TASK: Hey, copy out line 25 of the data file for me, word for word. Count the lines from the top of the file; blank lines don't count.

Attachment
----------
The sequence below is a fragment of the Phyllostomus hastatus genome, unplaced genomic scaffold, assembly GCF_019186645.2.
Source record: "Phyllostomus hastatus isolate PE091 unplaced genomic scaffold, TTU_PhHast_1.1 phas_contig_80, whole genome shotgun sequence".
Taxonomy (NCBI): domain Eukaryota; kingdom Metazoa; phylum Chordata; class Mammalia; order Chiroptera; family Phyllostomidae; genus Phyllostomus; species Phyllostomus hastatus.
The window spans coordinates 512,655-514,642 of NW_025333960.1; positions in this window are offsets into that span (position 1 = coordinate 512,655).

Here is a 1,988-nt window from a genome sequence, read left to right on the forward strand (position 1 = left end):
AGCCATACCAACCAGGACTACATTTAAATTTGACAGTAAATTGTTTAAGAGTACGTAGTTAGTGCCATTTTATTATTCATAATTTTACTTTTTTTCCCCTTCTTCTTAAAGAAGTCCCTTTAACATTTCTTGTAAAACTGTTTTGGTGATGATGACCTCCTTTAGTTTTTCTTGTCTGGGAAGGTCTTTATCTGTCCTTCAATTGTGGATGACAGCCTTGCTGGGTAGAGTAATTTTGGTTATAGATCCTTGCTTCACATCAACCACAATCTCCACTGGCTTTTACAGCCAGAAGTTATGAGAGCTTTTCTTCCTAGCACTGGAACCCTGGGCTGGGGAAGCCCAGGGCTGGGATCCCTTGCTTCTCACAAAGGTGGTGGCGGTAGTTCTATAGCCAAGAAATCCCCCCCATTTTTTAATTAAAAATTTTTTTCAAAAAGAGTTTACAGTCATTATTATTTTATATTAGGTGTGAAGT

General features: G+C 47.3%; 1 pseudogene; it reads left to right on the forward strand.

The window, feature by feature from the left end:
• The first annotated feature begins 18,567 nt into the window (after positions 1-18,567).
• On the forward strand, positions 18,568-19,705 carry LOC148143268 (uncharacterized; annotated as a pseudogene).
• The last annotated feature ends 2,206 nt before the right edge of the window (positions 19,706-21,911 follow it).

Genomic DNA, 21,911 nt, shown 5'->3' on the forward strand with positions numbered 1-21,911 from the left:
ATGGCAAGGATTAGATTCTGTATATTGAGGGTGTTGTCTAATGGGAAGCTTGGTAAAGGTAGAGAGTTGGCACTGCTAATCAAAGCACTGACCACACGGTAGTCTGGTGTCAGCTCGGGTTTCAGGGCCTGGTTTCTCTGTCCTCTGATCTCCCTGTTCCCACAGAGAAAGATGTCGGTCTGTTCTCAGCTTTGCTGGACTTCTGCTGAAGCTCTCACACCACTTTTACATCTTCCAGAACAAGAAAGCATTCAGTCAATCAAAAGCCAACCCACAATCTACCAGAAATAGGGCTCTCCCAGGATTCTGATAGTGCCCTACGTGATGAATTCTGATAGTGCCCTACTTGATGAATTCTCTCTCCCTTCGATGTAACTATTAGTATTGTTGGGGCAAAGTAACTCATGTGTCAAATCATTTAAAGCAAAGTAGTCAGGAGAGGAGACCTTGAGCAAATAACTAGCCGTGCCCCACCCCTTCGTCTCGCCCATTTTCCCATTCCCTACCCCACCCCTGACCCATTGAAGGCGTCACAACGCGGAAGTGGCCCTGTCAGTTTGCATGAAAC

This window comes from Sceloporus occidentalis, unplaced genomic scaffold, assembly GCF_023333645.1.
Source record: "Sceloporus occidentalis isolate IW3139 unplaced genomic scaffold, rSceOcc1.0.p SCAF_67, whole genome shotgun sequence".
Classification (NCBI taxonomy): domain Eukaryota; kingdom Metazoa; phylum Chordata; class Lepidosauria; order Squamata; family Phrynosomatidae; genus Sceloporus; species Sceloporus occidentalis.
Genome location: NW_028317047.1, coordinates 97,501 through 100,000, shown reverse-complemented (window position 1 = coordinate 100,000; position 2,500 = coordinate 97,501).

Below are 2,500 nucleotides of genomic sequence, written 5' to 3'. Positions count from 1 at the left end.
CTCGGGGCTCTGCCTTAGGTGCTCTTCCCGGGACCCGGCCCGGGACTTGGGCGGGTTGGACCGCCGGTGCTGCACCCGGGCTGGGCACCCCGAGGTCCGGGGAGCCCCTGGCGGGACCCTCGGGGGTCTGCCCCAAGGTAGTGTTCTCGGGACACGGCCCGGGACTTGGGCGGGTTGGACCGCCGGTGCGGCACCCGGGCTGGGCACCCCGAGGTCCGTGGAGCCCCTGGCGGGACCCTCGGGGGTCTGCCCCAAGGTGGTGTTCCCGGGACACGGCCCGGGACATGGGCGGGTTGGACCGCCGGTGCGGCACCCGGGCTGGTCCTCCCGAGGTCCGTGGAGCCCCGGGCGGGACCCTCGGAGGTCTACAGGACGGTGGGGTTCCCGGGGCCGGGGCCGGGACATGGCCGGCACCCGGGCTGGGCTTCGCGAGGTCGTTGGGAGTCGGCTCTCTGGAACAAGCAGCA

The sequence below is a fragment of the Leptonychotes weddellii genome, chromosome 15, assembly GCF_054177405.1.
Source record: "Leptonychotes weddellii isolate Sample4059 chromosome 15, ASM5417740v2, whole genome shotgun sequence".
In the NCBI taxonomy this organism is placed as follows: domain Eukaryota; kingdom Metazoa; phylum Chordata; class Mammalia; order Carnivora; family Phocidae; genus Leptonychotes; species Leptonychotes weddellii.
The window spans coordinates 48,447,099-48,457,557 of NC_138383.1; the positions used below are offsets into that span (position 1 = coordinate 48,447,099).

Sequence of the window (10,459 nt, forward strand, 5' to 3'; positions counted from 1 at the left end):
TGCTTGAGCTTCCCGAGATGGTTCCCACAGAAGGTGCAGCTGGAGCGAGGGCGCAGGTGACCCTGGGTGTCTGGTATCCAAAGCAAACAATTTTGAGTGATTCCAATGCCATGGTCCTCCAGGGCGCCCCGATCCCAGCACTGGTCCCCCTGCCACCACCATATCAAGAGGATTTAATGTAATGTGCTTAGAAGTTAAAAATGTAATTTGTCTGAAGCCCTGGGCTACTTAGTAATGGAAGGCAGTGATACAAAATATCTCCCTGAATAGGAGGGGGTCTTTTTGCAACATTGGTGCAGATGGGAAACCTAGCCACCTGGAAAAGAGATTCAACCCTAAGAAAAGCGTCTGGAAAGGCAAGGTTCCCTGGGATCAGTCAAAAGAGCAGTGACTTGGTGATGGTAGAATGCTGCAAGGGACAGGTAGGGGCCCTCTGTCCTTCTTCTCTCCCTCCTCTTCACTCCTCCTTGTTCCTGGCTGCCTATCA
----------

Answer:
TGCTTGAGCTTCCCGAGATGGTTCCCACAGAAGGTGCAGCTGGAGCGAGGGCGCAGGTGACCCTGGGTGTCTGGTATCCAAAGCAAACAATTTTGAGTGATTCCAATGCCATGGTCCTCCAGGGCGCCCCGATCCCAGCACTGGTCCCCCTGCCACCACCATATCAAGAGGATTTAATGTAATGTGCTTAGAAGTTAAAAATGTAATTTGTCTGAAGCCCTGGGCTACTTAGTAATGGAAGGCAGTGATACAAAATATCTCCCTGAATAGGAGGGGGTCTTTTTGCAACATTGGTGCAGATGGGAAACCTAGCCACCTGGAAAAGAGATTCAACCCTAAGAAAAGCGTCTGGAAAGGCAAGGTTCCCTGGGATCAGTCAAAAGAGCAGTGACTTGGTGATGGTAGAATGCTGCAAGGGACAGGTAGGGGCCCTCTGTCCTTCTTCTCTCCCTCCTCTTCACTCCTCCTTGTTCCTGGCTGCCTATCA